Here is what you do.

When you are in a debate with someone, stop for just one moment and try to hear what it is the other person values in their argument. Then, affirm that value. 

That is it. If you are able to affirm the value of the other person something happens. 

First, you have to listen, and I mean really listen in order to identify the underlying value. Second, you have to give your conversation partner credit for something that is, in your mind, good and valid. Giving credit to one you are in a debate with is often seen as weakness in a debate as though you are conceding the argument. Third, when you affirm the other person's value you are affirming them as a person of worth and value. You no longer see them as opposition but as equal peer. 

For instance if you are opposed to individuals owning a certain type of gun and you are en ganged in a conversation with someone who owns the exact type of gun you oppose and you wanted to create a change: try first to listen to the underlying value to their reasons for owning such a gun(s). Perhaps it is freedom or safety or a right. Whatever the value is, can you then make a statement that affirms that value. It might sound like, "I think your appreciation for personal freedom is really excellent and I wonder if you would be willing to share more about other ways you desire to safeguard freedom." 

And therein lies the way to debate to change the world. If we are able to listen to another, share in words of grace and affirm the "other" as a person and not an enemy, then the debate model is turned on its head. It no longer is about trying to get another person to come to your side as it is about you growing in empathy and compassion to try to see the world through their eyes.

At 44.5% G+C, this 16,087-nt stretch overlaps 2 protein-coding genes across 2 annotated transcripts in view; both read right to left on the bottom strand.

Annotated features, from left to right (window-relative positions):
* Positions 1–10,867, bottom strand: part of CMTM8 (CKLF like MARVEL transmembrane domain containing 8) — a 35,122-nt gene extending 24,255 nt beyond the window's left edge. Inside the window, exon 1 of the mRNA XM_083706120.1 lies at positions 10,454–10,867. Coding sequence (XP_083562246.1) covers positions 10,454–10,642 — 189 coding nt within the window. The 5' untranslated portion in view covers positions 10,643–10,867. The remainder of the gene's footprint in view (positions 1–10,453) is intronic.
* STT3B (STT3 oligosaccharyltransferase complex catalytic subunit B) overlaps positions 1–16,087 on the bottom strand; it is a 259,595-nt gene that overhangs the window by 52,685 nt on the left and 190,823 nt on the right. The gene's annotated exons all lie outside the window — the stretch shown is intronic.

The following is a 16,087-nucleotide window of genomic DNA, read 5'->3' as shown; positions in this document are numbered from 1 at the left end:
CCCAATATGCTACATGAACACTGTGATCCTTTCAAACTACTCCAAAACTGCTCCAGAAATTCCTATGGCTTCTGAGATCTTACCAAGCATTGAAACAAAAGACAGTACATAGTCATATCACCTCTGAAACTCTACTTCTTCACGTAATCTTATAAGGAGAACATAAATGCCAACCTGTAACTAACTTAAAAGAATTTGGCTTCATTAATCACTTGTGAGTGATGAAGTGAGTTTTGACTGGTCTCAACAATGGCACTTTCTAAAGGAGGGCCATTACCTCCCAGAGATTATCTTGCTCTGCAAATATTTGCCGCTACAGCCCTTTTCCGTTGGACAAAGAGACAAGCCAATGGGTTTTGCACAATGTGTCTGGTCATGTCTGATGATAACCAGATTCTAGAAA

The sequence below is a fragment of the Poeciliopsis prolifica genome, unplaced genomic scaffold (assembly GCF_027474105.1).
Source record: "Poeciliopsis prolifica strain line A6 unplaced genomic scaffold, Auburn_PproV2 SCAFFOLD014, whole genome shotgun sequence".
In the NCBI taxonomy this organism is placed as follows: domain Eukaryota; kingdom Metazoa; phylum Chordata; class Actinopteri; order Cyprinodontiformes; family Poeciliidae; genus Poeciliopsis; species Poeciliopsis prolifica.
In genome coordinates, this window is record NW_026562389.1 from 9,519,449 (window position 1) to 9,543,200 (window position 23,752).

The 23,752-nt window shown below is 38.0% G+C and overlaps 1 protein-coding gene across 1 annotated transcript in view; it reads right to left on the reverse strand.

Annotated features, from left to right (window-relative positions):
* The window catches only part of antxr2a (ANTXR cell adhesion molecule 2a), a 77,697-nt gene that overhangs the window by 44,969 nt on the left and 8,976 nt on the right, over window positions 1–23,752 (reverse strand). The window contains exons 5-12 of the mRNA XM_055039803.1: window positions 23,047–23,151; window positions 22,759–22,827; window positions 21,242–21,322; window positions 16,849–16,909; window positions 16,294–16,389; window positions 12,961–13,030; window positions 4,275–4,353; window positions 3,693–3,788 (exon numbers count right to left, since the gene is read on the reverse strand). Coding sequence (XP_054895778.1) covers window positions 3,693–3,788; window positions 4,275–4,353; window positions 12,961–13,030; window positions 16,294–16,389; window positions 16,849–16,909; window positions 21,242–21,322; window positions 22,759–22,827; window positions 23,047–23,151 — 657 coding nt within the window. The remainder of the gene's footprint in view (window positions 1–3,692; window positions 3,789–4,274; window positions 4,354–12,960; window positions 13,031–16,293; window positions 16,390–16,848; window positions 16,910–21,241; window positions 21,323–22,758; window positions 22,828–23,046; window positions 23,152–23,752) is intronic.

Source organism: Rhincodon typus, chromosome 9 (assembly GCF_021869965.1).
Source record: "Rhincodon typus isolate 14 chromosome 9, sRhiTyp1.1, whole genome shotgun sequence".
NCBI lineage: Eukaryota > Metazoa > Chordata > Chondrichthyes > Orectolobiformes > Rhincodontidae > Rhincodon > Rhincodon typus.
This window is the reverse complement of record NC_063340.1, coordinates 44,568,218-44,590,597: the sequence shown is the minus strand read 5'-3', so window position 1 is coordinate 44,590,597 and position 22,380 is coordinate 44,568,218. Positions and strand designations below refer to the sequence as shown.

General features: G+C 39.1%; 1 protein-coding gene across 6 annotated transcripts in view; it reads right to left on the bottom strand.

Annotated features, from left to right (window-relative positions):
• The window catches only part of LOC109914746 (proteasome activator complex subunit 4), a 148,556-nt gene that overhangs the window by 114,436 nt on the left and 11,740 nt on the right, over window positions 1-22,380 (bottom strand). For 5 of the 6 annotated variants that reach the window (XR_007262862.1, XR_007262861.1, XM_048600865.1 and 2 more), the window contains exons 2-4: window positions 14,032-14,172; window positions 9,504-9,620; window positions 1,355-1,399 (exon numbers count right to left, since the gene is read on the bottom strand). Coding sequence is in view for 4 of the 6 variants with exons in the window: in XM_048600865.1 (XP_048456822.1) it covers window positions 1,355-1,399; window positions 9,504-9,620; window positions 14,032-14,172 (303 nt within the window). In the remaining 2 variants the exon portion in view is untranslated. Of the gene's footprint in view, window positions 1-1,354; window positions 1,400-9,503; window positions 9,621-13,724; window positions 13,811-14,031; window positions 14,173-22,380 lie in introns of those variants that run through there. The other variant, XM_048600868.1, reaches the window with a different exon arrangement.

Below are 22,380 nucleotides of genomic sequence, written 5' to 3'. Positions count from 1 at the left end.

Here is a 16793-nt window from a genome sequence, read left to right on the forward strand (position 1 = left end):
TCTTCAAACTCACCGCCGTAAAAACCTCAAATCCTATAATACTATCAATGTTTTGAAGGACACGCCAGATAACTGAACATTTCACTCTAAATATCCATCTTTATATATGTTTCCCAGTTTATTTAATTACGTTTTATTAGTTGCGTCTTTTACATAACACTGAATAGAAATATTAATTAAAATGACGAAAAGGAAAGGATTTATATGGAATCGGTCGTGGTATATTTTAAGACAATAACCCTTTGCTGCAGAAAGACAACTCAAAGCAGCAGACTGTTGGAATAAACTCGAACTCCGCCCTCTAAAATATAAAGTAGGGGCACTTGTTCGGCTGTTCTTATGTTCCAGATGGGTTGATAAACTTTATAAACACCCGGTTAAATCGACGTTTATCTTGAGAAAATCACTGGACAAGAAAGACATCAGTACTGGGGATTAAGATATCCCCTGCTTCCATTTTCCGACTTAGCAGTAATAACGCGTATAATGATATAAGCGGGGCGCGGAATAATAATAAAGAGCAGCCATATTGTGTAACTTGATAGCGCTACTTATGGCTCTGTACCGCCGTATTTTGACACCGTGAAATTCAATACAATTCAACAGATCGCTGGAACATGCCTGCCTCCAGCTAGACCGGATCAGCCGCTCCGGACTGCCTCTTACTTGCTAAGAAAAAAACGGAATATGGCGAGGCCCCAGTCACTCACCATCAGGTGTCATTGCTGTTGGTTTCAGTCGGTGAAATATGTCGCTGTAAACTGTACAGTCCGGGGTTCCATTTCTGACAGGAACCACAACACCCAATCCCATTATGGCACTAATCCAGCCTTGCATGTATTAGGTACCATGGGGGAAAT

And with more empathy in the world, the world will change. 

Are we unknowingly offending everyone we meet?

There is a socially predictable pattern that takes place when meeting someone for the first time. You know the script:

"Hello. My name is (insert your name). What is your name?"

"Nice to meet you. What do you do for a living?" 

"Me? I am a (insert job title here)." 

The reason this social script is acceptable is not because it "flows" but because it places the values of the culture front and center - Who you are and what you do are one in the same thing. This may be part of the reason why we quickly forget the names of the people we just met (who they are) but we will remember where they are employed (what they do). 

Our culture emphasises what we do, what we contribute, what we produce, what we make over who we are. We would much rather be a "work-a-holic" than be labeled as a "free-rider". Doing nothing is acceptable on vacation, for a day or two, and the vacation better be short.

When we meet people and quickly ask them what they do, we are perpetuating the value of "work" over "being". Ask someone who is unemployed what they do and many times there is a sense of embarrassment. Many stay at home parents also become uncomfortable responding to this question.

Doing work is not a bad thing, it does not however define who we are. We are first and foremost a beloved child of God, created with all the love and joy and hope and dreams of anyone else ever born. We are beautifully complex, we are full of mystery and wonder and each one of us embodies a story that is ever developing. We have a past and a present, we have a future. We are more than what we do. 

So, the next time you meet someone, I suggest that we begin to impose another set of questions and by extension another set of values. Perhaps questions like:

How do you spend your time?

What brings you joy?

Do you have any hobbies? 

What really interests you? 

What is the most beautiful thing you have seen?